Norwich-based Coleman Opticians is aiming to reduce the amount of waste in our oceans by stocking glasses and sunglasses created with recycled plastic and fishing nets rescued from landfills and oceans all over the world.
The local practice which has been situated on Norwich’s St Augustine’s Street for over 75 years has today (1st October) become the first UK optician to partner with sustainable brand Coral Eyewear. From today, the practice will stock a variety of unisex shapes and colours from the sustainable brand’s new Endangered Collection.
The Coral Eyewear frames are created with ECONYL®, pellets of recycled nylon created from recycled ocean fishing nets and fabric scraps from the landfill. The ECONYL® process reduces the global warming impact of nylon by up to 90% when compared with the material from oil and instead of adding environmentally-damaging lacquer, gloss or varnish, the frames are tumbled for smoothness.
Coral Eyewear has been developed by university student George Bailey alongside his father Calvin and The University of East Anglia’s Enterprise Fund. The sustainable start-up received £50,000 to test eco-friendly materials in November last year and has since received backing and support from Norfolk entrepreneur and TV personality Jake Humphrey.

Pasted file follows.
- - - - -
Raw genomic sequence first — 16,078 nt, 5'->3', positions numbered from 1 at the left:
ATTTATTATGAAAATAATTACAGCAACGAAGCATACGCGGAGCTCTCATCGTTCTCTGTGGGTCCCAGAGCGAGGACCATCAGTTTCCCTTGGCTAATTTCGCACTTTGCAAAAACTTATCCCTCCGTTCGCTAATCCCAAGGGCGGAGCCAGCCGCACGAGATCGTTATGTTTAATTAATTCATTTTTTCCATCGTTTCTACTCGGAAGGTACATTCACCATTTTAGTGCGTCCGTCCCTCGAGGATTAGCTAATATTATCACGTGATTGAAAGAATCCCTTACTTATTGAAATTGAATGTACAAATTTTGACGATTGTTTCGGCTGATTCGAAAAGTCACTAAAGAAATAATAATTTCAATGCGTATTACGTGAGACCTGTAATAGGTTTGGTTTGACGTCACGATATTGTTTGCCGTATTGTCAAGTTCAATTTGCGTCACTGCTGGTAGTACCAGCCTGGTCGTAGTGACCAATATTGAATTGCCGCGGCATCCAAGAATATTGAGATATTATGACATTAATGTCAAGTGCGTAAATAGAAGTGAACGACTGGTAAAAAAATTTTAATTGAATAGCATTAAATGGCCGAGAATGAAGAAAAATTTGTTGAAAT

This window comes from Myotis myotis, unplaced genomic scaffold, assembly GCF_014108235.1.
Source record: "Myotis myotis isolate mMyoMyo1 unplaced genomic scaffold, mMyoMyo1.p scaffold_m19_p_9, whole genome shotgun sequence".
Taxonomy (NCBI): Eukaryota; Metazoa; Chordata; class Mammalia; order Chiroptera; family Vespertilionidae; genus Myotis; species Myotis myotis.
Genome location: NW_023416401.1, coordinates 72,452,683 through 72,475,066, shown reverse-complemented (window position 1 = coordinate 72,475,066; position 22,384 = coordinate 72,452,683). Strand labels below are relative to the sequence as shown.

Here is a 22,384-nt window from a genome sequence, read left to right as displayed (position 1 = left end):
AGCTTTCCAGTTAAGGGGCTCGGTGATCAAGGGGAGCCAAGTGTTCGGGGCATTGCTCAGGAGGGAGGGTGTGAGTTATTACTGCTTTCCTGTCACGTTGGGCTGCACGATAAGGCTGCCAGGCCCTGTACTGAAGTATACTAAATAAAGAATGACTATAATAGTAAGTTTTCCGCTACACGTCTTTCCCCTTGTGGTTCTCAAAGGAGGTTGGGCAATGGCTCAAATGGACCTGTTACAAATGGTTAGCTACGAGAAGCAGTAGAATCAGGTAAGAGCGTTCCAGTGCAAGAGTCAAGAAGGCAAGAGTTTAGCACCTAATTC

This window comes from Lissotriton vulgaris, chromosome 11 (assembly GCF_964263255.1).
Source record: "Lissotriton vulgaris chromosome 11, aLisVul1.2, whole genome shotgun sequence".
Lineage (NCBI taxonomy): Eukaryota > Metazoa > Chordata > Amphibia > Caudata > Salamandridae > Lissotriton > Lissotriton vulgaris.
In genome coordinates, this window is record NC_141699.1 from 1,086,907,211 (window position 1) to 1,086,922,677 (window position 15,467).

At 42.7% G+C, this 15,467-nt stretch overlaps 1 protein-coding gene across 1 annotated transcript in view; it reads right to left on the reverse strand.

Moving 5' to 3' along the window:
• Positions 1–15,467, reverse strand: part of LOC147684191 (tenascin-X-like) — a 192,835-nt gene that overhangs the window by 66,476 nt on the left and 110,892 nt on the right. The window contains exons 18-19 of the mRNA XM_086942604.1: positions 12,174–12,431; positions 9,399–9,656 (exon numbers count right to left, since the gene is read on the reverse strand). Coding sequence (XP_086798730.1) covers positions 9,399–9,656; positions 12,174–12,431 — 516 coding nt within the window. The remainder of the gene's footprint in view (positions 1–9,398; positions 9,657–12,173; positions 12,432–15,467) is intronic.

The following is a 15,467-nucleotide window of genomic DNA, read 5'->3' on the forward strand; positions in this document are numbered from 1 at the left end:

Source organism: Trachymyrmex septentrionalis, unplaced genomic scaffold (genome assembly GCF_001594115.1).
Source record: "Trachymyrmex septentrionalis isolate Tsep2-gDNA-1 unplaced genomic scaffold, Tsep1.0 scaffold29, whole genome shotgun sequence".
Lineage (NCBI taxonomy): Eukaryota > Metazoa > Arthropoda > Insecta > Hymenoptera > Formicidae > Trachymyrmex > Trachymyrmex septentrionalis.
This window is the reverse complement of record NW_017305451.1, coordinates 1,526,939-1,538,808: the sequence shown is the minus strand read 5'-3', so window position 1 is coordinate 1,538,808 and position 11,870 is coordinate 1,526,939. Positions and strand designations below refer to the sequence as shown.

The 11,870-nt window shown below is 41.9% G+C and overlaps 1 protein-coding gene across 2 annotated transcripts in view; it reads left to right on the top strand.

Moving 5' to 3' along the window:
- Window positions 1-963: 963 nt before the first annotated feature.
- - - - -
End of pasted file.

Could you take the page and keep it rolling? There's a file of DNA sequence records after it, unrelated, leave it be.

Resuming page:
George said: “It’s so exciting to be working with Coleman Opticians and I’m delighted that Coral Eyewear will have a great high-street presence here in Norfolk. Coleman Opticians is a great fit for the brand, and I believe this partnership can make a real impact in our bid to move the industry towards recycled, eco-friendly materials.
I’ve lived locally in Norfolk for a number of years and it’s great to see initiatives like the contact lens recycling scheme and water refill station already in practice. I think that our frames are the next positive environmental swap and we hope it’s the start of a long-term partnership where our frames will eventually return to us for recycling.”
600,000 tonnes of fishing nets are thought to be abandoned in our oceans every year, taking up to 600 years to break down. During this time, tiny fragments called microplastics are ingested by animals and World Animal Protection estimates just one abandoned net entangles 30-40 marine animals per year.
Director of Coleman Opticians Katie Fenn said: ‘As a local independent business we strive to improve our carbon footprint year on year and supporting local entrepreneur George on this exciting innovation, really was a no brainer. The range of glasses are bright, attractive, and knowing how they have been produced will hopefully be the start of a new way of thinking in the future’.